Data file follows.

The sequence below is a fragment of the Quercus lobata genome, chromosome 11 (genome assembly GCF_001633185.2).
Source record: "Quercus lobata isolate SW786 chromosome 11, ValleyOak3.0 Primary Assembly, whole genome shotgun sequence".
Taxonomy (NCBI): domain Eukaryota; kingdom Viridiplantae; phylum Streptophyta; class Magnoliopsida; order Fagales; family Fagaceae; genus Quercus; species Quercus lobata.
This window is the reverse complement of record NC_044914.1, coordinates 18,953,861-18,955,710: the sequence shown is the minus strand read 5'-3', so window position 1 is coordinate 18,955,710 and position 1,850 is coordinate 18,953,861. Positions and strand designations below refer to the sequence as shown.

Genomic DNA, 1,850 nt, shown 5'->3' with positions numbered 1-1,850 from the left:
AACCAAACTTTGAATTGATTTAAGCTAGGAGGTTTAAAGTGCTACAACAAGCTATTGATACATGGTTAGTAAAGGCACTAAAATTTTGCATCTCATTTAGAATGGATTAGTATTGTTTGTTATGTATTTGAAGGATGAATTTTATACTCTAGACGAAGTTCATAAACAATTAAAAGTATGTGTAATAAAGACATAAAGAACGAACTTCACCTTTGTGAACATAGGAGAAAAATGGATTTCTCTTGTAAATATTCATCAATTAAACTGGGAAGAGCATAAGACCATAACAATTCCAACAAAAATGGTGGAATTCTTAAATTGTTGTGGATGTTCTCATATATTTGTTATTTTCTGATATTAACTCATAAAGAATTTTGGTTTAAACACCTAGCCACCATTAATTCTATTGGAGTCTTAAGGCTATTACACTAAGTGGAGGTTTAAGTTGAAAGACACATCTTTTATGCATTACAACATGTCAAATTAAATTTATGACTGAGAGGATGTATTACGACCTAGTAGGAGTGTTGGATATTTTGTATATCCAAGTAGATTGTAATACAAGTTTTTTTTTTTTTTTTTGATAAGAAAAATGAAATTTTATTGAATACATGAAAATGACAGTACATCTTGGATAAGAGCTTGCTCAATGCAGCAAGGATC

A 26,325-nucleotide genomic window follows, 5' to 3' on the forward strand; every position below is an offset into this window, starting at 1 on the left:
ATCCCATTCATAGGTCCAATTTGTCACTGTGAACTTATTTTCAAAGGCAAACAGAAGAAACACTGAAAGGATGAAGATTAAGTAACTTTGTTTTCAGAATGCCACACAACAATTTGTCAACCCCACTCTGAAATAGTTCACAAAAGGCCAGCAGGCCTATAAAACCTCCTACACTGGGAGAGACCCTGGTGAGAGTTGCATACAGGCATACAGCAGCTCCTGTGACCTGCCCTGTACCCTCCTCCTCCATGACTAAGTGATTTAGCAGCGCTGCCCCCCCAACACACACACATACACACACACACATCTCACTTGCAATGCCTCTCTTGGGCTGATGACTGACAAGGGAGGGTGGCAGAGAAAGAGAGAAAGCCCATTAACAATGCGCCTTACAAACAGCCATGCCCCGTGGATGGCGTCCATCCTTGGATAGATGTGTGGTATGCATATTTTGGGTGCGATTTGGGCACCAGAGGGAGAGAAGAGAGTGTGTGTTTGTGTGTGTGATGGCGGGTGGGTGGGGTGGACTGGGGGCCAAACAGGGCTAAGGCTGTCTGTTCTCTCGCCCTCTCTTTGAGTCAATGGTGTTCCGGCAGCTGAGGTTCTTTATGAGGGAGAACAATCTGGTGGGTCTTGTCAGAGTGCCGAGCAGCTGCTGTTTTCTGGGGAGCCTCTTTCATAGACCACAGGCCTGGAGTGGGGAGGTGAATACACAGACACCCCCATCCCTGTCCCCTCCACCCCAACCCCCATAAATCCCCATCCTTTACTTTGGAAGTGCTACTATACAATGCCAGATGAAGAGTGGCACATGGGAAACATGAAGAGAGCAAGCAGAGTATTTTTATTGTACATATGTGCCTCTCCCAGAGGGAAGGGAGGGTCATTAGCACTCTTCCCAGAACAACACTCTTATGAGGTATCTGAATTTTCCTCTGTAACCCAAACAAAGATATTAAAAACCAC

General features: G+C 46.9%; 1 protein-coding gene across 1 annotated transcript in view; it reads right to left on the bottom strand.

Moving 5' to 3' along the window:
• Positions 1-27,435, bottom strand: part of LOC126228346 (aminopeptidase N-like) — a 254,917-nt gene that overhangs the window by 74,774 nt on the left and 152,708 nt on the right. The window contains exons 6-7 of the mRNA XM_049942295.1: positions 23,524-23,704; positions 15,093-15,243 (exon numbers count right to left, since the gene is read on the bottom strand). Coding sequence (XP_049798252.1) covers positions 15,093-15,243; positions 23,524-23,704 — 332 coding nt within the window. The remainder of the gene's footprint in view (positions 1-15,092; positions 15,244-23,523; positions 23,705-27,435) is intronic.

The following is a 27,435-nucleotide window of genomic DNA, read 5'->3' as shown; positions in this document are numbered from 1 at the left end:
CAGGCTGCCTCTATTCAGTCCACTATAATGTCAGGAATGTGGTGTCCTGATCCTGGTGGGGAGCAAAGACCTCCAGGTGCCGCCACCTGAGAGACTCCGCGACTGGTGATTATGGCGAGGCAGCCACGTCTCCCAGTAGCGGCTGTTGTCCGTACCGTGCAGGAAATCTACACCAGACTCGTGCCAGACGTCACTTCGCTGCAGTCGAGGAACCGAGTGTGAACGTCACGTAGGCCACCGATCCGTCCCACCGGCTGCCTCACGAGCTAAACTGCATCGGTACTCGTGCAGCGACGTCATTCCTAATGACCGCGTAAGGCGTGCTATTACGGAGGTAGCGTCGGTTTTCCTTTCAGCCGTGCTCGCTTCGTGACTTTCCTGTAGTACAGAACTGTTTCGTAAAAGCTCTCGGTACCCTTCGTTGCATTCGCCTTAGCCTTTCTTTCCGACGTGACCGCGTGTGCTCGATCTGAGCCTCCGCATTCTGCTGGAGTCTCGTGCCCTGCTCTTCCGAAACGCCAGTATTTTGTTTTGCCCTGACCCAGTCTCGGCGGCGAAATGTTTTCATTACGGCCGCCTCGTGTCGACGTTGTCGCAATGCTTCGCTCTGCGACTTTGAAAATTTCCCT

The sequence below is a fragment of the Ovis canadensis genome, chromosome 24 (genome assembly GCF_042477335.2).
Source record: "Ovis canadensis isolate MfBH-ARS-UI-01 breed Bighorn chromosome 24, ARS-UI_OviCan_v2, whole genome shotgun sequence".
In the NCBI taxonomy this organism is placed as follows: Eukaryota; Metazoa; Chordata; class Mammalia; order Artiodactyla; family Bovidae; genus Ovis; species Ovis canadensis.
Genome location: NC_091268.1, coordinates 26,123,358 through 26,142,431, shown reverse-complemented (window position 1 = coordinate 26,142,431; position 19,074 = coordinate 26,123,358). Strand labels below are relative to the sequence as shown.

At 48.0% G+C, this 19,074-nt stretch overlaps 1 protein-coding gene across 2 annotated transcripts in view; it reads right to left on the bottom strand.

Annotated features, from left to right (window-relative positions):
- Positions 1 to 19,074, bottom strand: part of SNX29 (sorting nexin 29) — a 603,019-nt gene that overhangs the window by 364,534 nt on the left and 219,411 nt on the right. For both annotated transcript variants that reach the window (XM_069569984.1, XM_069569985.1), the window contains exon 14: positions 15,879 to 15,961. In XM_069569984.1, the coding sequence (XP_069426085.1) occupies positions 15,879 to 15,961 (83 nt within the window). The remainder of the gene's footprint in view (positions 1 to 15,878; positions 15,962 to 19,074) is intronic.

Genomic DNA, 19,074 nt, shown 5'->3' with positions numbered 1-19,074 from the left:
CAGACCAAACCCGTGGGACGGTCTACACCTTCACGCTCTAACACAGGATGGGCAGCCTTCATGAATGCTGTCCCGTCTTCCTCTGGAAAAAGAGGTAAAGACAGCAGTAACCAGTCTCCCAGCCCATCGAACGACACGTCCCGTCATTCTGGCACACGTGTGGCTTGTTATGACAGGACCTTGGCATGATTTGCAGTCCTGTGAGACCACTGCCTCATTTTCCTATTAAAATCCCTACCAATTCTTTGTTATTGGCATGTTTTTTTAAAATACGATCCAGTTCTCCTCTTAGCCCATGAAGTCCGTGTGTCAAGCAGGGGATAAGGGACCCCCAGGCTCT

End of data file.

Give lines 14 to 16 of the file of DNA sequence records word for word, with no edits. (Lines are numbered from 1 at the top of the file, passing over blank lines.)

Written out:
The sequence below is a fragment of the Ovis canadensis genome, chromosome 24 (genome assembly GCF_042477335.2).
Source record: "Ovis canadensis isolate MfBH-ARS-UI-01 breed Bighorn chromosome 24, ARS-UI_OviCan_v2, whole genome shotgun sequence".
In the NCBI taxonomy this organism is placed as follows: Eukaryota; Metazoa; Chordata; class Mammalia; order Artiodactyla; family Bovidae; genus Ovis; species Ovis canadensis.